Show you can handle ambiguity!
Can you handle ambiguity?
Handle ambiguity – “ambiguity; the quality of being open to more than one interpretation; inexactness.”
Many of us have been educated in environments where what mattered most were the facts. You had to get the facts right. When you needed to make a decision, you gathered the facts and then evaluated them. Great care and attention was given to gathering very precise facts. You were not expected to handle ambiguity!
In the present world, gathering exact facts should be easier than ever before. The problem is, though, that the world has become a much complex place. It is full of data but not all that data has been processed into good information. Meanwhile decisions usually need to be made quickly.
So, we find ourselves working with incomplete sets of facts, that may conflict and that make you feel they must be unreliable. And often that is just what they might be! But still you have to make that decision. You find yourself having to go with what you have got.
In management, the more senior you become, the more likely you are to be making decisions with ambiguous information. For many professionals, doing that lies at the very heart of what they do.
Recognize the reality of decision making today,
More and more employers and recruiters are looking for candidates with an ability to handle ambiguity. Employees who can manage ambiguity are likely to be welcome in large, complex, organisations that are subject to change or reform. But also they are needed in SMEs, particularly in the digital world.
The ability to handle ambiguity goes with confidence in your own judgment and a willingness to live with risk. If you are used to going through change and have learned how to cope and thrive in a changing environment, you have probably learned to handle ambiguity.
If you are preparing for a job interview, be prepared to be asked about occasions when you had to deal with confusion or uncertainty. When did you have to make a decision without having all the facts? When did you find yourself having to act in an unclear situation? What did you learn? If you feel that you could have coped with a situation you faced better, say so, and explain what you learned. Prepare to be asked how you cope in a crisis. Any crisis is likely to throw up uncertainty. How did you cope and what skills did you use? If you go to an assessment centre that has an in tray exercise, be prepared to adapt your plan of action to cope with new information that lands in your email inbox.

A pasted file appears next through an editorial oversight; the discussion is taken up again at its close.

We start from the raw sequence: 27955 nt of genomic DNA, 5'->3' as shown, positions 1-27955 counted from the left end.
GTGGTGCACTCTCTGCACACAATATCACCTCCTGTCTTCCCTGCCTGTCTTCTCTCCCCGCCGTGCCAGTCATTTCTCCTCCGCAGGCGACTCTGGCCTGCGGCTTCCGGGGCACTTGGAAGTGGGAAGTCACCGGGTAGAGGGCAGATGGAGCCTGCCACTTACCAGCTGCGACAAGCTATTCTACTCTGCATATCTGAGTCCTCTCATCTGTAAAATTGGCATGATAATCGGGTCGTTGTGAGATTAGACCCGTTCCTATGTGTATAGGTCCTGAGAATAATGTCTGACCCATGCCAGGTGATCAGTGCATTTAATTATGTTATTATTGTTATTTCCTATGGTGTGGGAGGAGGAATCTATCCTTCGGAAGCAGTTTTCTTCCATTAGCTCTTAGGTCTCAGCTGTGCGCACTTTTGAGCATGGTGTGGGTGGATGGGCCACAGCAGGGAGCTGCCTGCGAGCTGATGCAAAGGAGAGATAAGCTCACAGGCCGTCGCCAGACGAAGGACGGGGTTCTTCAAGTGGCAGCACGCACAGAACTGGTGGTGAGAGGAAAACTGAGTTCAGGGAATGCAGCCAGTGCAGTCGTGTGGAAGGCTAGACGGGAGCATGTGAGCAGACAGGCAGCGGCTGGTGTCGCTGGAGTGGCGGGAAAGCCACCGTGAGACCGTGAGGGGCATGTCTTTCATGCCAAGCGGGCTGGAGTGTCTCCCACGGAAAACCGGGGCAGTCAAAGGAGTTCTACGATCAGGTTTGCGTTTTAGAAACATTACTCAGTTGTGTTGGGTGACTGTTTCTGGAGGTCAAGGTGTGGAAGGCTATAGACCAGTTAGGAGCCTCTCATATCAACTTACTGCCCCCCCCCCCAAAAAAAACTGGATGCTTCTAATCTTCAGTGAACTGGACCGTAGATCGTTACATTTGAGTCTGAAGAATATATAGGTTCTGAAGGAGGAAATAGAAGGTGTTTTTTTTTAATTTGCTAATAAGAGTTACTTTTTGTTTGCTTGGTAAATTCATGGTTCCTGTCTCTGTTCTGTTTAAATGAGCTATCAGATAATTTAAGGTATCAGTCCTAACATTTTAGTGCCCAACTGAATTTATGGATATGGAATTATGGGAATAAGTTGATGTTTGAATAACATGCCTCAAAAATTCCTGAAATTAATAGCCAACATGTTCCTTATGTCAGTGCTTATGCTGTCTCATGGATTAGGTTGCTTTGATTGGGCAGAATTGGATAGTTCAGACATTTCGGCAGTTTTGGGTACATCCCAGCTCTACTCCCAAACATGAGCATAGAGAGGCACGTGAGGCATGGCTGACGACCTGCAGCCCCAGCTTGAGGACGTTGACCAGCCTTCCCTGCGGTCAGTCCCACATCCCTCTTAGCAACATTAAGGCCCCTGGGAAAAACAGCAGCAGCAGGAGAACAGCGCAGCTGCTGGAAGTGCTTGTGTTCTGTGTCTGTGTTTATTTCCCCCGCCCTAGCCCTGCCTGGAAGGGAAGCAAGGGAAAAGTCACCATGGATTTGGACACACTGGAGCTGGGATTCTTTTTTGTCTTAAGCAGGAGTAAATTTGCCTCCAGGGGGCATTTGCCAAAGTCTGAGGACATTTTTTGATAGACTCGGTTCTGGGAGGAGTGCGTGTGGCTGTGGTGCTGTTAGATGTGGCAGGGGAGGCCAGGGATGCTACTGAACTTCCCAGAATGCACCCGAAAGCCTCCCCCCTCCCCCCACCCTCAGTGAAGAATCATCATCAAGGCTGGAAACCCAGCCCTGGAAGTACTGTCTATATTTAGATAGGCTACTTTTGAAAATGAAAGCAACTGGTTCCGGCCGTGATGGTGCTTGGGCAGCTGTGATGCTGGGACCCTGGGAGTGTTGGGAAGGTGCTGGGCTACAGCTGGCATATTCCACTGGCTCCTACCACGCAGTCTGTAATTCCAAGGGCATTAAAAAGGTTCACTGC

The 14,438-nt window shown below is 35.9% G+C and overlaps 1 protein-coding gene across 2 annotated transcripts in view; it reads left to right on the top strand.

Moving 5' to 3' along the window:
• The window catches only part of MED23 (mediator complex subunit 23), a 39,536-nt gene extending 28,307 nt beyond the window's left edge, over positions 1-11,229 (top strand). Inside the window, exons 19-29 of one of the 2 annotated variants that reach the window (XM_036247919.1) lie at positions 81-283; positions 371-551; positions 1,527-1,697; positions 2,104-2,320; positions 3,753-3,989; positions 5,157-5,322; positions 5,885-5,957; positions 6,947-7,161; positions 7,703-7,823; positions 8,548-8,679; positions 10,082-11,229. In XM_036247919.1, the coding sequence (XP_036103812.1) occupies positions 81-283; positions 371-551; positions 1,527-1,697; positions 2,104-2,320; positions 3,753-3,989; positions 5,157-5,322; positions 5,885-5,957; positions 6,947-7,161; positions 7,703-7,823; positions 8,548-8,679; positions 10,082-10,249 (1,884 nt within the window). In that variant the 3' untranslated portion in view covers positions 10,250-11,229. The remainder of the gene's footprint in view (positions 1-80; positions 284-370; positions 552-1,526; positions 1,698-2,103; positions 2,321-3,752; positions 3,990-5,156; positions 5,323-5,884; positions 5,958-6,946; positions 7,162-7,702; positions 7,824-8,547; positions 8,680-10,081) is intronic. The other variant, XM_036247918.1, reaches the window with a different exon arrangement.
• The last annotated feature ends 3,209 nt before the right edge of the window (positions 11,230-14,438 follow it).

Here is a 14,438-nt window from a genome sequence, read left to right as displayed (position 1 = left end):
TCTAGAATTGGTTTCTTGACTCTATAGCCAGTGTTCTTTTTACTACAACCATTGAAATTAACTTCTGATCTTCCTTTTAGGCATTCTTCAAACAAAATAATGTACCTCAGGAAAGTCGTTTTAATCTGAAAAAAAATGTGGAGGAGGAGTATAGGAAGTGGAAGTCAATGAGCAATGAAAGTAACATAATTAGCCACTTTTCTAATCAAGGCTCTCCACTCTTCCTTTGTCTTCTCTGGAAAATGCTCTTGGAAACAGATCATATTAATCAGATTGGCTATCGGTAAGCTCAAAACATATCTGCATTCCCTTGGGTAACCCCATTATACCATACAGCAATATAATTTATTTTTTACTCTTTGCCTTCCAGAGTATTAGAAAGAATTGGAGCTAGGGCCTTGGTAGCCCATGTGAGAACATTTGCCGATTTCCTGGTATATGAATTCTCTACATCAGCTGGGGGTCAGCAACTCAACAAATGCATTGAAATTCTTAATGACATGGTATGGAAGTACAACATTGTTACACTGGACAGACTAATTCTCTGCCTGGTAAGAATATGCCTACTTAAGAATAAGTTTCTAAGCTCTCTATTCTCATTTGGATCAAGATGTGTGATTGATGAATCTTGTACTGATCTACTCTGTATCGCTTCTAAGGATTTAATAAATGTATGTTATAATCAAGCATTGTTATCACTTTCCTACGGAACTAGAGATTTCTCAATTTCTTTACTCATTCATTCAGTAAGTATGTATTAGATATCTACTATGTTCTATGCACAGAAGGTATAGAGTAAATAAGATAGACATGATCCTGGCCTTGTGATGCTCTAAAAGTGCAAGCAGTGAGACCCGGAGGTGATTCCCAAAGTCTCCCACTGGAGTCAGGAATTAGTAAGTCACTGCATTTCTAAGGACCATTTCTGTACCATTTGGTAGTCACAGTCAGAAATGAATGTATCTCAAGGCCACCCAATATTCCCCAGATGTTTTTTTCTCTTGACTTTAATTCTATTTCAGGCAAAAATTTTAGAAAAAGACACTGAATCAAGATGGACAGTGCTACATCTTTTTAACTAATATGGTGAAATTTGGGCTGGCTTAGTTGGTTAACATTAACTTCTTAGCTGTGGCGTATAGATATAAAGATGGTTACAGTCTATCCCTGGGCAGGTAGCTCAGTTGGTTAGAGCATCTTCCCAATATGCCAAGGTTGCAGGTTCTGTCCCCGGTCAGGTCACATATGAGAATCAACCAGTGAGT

Risk surrounds ambiguity. Make sure you always have a back-up plan and think about how you will handle things if you have got it wrong.
When presented with any problem think through what you need to make a decision and the time available to you. What is the compromise you are prepared to make, if you need to take action quickly? How risky is your plan and how will you know if things are going wrong? How will you handle the fallout and move to your back up plan. Move quickly and with confidence, but always know your risks.
Life has always come with uncertainty. Now, it is time for you to learn to work with ambiguity!
Wendy Smith is a career consultant, life coach and business coach with depth of experience in organisational development, management, coaching and personal development. That experience means she is equally at home helping clients find a new career direction, starting-up new businesses or dealing with life’s more challenging personal issues. You can contact her at firstname.lastname@example.org
Wendy has written a little eBook on how to get on with your boss and a book on job search – you can find all her books on Amazon at this link